Say No to 'Kooth' in Pennsylvania’s Schools
Strangers talking to schoolchildren on the Internet – what could possibly go wrong? If that’s not bad enough, how about parents having no idea that it’s even happening?
The newest threat to parental rights is entering our school districts behind closed doors. Kooth is a for-profit business from the U.K. that claims to offer mental-health services for kids. Kooth now has a presence in nearly 25 school districts across the Commonwealth of Pennsylvania – though no school board has ever voted on the matter. A $3 million grant from Harrisburg to this tech business enabled the decision to be made without any public conversation.
In Philadelphia, kids can begin using Kooth as young as 11 years old, but in most school districts, the starting age is 14. That also happens to be the age in Pennsylvania at which parents are no longer given access to their children’s mental health records. If your child says anything of concern on Kooth’s website, Kooth does not notify the parent – only the school district. This, simply put, is a vehicle to take away parental rights and try to keep even more information about their own children away from parents.
Its website states that Kooth is for 14-18-year-old students in specific districts. Kooth’s website contains no safeguards to prevent anyone of any age, from anywhere in the world, from creating an account, logging in, and gaining access to the same discussion boards as our children. Visitors don’t even need to say what district or school they’re affiliated with; Kooth allows users to fill out and complete profiles with no verification of identity or other background information. It is an open door for child predators.
Kooth clearly states, on one hand, that it cannot diagnose or treat mental-health issues, while on the other telling schools that it offers mental-health tools that will help students. How can both of those things be true? The truth is that Kooth is a new form of social media, funded by our tax dollars. By now, most parents know how to discuss and set boundaries with their kids regarding social media and other websites, but Kooth is new, it’s being pushed in schools, and its contents are not being shared first with parents. Parents cannot set limits, monitor accounts, and discuss guidelines with their children regarding a social media site that intentionally excludes them.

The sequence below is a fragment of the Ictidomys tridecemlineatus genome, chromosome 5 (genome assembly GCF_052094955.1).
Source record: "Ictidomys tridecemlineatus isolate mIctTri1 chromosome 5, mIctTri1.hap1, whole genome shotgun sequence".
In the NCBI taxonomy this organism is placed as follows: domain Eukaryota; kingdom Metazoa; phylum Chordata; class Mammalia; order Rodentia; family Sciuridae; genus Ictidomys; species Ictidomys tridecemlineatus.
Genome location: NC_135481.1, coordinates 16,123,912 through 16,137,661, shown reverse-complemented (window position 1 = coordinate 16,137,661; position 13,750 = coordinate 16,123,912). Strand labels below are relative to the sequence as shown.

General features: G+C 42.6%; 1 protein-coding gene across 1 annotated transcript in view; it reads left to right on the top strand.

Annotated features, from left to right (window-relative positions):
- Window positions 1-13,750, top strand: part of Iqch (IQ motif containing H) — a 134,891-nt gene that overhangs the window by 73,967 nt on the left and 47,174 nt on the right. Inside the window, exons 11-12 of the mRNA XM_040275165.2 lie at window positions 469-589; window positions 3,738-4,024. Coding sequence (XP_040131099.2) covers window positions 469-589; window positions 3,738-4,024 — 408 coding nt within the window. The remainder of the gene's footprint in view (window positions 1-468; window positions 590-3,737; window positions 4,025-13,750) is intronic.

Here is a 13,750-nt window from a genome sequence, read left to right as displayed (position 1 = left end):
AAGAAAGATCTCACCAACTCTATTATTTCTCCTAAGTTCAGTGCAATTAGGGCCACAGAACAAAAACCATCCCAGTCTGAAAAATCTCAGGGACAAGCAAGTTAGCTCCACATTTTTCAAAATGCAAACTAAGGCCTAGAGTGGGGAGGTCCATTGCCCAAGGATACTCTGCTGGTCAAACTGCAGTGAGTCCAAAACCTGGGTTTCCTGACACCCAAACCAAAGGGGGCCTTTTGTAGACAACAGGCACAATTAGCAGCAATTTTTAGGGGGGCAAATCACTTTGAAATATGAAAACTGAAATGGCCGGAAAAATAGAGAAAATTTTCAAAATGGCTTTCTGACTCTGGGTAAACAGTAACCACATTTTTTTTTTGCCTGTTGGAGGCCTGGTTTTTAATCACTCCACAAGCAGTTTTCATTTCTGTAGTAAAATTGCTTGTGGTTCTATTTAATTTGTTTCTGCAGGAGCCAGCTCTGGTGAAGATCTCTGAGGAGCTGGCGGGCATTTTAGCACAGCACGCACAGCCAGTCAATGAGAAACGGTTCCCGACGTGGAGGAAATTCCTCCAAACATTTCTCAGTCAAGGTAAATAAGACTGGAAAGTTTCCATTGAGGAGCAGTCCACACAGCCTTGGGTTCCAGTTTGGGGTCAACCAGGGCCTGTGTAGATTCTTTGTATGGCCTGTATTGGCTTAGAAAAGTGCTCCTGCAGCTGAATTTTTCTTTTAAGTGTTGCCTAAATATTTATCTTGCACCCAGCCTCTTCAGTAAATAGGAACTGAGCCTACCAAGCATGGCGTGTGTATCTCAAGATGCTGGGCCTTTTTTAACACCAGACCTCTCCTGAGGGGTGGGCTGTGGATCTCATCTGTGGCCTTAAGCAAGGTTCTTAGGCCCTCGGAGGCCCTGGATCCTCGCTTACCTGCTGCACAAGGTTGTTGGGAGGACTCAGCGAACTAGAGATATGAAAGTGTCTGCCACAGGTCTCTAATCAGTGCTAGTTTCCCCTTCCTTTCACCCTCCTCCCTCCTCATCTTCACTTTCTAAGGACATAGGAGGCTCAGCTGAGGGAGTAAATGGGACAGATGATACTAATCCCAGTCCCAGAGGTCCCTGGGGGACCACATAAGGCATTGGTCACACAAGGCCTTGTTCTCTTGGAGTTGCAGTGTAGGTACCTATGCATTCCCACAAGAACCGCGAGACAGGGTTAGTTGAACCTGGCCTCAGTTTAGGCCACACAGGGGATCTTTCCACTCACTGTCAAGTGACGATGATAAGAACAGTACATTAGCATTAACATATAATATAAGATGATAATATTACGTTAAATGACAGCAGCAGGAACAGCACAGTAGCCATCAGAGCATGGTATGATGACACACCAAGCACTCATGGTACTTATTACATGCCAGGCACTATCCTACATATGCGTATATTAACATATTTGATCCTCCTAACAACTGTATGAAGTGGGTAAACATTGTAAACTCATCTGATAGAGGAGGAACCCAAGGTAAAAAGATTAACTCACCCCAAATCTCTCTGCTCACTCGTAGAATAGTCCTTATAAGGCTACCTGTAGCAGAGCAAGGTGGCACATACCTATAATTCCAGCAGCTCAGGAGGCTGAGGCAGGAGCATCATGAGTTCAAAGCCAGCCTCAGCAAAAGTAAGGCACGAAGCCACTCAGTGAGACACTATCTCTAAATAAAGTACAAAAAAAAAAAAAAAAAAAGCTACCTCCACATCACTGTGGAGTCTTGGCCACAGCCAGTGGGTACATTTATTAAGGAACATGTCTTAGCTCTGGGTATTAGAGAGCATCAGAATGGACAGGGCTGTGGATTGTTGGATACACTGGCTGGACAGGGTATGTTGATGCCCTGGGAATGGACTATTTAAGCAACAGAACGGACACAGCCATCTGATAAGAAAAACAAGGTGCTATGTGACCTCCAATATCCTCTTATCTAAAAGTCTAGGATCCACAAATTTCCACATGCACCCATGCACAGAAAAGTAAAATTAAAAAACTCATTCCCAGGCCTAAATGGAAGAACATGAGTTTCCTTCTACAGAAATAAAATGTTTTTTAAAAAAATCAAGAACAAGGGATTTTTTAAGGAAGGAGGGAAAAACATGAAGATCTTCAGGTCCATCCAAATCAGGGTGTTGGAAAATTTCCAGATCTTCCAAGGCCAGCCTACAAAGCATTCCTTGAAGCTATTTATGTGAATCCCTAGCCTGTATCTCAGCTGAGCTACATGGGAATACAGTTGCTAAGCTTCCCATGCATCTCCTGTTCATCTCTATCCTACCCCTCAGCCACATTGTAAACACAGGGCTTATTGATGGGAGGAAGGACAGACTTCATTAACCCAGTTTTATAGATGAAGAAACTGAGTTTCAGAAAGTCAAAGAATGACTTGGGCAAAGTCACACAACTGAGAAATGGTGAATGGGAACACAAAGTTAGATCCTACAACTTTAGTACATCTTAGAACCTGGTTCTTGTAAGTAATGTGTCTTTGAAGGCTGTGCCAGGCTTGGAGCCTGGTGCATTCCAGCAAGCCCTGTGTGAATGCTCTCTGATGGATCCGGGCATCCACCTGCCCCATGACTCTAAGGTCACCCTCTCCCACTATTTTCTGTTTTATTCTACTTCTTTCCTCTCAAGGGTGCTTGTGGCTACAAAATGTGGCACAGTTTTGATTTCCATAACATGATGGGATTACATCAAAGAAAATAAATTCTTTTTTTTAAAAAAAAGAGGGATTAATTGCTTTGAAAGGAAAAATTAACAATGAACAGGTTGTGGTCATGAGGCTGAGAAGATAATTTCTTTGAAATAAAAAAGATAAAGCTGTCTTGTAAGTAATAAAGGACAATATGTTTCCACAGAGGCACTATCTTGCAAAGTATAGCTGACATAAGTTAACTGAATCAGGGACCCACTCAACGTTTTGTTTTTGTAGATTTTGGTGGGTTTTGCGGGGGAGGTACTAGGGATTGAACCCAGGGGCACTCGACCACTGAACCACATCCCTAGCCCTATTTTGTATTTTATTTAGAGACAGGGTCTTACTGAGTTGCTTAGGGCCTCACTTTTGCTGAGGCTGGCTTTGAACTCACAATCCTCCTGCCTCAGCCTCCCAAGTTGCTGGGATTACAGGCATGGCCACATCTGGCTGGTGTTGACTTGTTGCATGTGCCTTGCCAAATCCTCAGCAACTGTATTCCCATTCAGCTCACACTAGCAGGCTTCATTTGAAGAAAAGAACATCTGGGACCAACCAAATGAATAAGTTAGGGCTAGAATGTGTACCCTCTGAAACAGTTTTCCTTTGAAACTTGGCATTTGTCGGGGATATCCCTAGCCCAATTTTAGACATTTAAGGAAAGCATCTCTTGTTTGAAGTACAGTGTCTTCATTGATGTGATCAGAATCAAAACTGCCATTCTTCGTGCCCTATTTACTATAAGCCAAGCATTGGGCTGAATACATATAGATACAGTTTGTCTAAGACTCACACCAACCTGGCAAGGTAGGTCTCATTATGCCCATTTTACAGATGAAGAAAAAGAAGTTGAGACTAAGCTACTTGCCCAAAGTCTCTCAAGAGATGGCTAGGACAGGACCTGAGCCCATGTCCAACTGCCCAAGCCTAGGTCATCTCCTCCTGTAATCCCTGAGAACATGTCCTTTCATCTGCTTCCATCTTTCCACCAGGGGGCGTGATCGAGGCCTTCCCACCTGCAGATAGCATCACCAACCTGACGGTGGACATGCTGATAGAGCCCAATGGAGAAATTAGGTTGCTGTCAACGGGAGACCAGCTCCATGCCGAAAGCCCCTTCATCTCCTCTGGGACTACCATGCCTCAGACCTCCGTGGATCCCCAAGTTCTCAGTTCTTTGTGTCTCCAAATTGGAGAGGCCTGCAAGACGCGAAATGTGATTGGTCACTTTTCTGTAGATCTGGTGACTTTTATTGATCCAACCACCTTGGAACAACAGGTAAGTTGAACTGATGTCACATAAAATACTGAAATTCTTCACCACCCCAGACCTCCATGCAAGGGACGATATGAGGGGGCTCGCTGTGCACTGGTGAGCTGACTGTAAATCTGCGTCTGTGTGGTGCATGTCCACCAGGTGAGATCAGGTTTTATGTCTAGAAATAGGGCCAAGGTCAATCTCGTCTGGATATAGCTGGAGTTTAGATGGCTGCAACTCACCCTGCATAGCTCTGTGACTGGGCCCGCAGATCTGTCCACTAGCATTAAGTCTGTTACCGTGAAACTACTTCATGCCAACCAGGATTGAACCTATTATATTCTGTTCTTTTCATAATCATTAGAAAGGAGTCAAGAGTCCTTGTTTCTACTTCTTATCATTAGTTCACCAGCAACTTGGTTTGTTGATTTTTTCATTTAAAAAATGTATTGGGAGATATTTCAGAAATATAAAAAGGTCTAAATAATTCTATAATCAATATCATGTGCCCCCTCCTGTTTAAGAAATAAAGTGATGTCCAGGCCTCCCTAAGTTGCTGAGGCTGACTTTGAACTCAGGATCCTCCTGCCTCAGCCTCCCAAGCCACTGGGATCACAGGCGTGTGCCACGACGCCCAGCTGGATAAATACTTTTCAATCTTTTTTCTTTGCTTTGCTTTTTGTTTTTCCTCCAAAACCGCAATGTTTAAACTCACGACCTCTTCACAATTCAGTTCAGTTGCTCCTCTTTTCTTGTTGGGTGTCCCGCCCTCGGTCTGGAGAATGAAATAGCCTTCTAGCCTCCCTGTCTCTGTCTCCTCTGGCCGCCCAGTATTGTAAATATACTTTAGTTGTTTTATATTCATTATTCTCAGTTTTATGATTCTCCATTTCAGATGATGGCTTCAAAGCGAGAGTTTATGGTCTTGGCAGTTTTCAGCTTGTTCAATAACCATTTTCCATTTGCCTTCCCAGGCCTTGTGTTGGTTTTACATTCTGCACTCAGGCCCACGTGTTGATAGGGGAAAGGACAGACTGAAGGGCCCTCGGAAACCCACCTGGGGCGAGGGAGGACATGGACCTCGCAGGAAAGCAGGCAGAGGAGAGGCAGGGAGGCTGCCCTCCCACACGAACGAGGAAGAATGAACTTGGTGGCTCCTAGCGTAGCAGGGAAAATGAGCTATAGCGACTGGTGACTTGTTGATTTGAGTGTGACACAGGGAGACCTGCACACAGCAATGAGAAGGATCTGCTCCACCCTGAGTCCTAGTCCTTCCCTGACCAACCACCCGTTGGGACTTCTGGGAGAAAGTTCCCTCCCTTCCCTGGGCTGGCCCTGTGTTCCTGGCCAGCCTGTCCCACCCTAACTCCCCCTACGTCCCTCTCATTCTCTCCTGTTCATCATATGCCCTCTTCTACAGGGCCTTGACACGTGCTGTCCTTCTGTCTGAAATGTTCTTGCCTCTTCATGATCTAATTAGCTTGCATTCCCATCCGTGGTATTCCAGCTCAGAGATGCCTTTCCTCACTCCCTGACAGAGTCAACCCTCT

I am not trying to minimize the mental-health problem we have in this country. I agree that our schools need more help and support in this area, but this is not the way to do it. Parents should be involved in all decisions regarding their minor-age children. Parents should decide whether their child will be allowed to participate in programs like Kooth is offering. Decisions regarding children’s health and safety should never be made without parental involvement or without community knowledge.
Wouldn’t the $3 million be better spent, for example, supporting school guidance counselors who already know our children personally, rather than giving money to strangers on the Internet?